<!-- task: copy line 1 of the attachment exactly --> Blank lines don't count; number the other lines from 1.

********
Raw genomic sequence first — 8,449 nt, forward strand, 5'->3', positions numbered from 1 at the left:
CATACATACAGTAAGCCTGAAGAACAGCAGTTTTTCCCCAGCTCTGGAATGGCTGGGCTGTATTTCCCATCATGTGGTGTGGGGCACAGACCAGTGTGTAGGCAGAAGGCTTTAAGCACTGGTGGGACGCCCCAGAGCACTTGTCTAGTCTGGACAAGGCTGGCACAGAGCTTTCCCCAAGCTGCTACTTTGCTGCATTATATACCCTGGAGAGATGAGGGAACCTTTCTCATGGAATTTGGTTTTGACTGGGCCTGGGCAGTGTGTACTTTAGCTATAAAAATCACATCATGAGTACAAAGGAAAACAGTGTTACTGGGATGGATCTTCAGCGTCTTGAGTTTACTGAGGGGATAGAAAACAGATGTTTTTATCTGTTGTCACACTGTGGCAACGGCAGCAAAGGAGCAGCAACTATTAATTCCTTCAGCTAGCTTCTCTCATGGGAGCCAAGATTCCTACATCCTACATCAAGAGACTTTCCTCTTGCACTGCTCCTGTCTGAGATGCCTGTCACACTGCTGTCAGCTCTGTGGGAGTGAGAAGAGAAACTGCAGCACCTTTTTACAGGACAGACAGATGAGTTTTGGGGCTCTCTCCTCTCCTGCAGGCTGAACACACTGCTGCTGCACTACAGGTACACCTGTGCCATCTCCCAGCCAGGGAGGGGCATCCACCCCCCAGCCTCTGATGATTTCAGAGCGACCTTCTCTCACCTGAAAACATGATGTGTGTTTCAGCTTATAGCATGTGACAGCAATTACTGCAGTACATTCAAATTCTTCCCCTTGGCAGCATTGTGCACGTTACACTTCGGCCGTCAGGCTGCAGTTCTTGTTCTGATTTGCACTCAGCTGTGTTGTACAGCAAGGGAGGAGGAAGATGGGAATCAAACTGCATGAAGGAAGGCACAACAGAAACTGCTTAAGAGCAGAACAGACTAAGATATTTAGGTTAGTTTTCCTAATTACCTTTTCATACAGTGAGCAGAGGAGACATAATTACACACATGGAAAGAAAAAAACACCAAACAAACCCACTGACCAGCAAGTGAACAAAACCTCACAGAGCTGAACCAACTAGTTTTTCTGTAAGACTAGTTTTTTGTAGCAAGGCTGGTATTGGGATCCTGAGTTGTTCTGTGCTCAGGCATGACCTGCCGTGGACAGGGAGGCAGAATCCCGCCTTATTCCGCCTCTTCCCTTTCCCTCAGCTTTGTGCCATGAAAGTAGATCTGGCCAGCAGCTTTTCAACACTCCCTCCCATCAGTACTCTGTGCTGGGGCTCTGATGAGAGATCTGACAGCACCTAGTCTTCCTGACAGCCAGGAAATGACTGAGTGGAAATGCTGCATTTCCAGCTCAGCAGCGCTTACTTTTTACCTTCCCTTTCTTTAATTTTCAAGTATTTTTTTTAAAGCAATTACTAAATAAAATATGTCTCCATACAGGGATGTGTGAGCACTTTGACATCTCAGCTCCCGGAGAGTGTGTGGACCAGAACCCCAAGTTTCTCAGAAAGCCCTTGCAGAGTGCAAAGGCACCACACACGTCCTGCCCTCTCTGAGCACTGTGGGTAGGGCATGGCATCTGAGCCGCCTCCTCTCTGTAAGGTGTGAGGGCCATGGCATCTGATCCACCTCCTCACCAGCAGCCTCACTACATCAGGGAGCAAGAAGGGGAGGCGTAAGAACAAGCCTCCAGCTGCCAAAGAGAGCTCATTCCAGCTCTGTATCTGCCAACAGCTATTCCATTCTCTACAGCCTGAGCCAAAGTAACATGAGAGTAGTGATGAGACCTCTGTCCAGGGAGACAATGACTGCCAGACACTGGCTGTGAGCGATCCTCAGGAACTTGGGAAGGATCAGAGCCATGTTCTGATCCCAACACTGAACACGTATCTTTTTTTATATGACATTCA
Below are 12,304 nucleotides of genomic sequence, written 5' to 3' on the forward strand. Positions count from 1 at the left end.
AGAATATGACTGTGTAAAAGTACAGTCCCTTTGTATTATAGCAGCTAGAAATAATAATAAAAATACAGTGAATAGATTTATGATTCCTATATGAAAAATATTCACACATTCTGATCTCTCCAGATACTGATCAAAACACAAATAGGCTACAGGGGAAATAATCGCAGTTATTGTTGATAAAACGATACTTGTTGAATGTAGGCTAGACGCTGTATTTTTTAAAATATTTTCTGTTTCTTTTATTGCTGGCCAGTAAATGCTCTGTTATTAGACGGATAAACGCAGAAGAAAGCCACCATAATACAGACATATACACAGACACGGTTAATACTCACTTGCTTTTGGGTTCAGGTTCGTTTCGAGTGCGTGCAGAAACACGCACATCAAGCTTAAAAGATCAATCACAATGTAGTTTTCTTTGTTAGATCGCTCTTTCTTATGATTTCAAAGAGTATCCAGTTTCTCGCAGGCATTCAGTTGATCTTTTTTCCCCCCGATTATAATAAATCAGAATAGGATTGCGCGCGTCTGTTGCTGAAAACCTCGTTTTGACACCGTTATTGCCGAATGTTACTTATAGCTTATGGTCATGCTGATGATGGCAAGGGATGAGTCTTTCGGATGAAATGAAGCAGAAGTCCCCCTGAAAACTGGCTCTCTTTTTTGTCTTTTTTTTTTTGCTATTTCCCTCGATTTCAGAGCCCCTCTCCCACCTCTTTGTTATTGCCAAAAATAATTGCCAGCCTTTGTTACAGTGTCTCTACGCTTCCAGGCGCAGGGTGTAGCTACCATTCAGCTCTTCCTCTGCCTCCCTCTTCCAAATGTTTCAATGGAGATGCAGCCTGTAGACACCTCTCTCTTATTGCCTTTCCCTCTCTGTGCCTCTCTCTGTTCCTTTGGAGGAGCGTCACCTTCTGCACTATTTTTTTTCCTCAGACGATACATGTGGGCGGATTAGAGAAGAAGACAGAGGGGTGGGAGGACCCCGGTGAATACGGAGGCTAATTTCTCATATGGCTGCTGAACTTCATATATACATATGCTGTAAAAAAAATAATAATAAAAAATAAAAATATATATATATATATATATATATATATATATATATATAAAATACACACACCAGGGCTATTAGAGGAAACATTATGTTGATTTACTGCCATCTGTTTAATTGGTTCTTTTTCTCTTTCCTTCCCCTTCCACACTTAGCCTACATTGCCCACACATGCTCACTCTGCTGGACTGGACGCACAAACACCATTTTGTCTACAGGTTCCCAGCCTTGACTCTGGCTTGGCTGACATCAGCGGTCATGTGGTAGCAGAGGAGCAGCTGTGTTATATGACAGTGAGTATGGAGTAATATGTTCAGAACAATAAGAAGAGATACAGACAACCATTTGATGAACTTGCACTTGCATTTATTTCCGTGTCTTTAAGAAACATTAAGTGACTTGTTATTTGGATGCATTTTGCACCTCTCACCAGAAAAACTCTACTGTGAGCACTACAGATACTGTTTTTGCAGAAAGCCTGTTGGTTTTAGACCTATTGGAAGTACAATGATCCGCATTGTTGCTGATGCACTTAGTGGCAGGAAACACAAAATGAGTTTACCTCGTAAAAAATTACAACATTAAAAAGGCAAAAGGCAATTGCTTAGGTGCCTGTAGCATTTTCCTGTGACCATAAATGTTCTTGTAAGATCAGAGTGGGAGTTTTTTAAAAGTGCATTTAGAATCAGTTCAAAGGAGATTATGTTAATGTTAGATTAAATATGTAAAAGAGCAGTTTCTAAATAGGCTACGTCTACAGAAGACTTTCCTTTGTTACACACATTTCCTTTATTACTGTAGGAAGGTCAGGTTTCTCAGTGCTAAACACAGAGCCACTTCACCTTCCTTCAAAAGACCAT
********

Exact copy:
Raw genomic sequence first — 8,449 nt, forward strand, 5'->3', positions numbered from 1 at the left: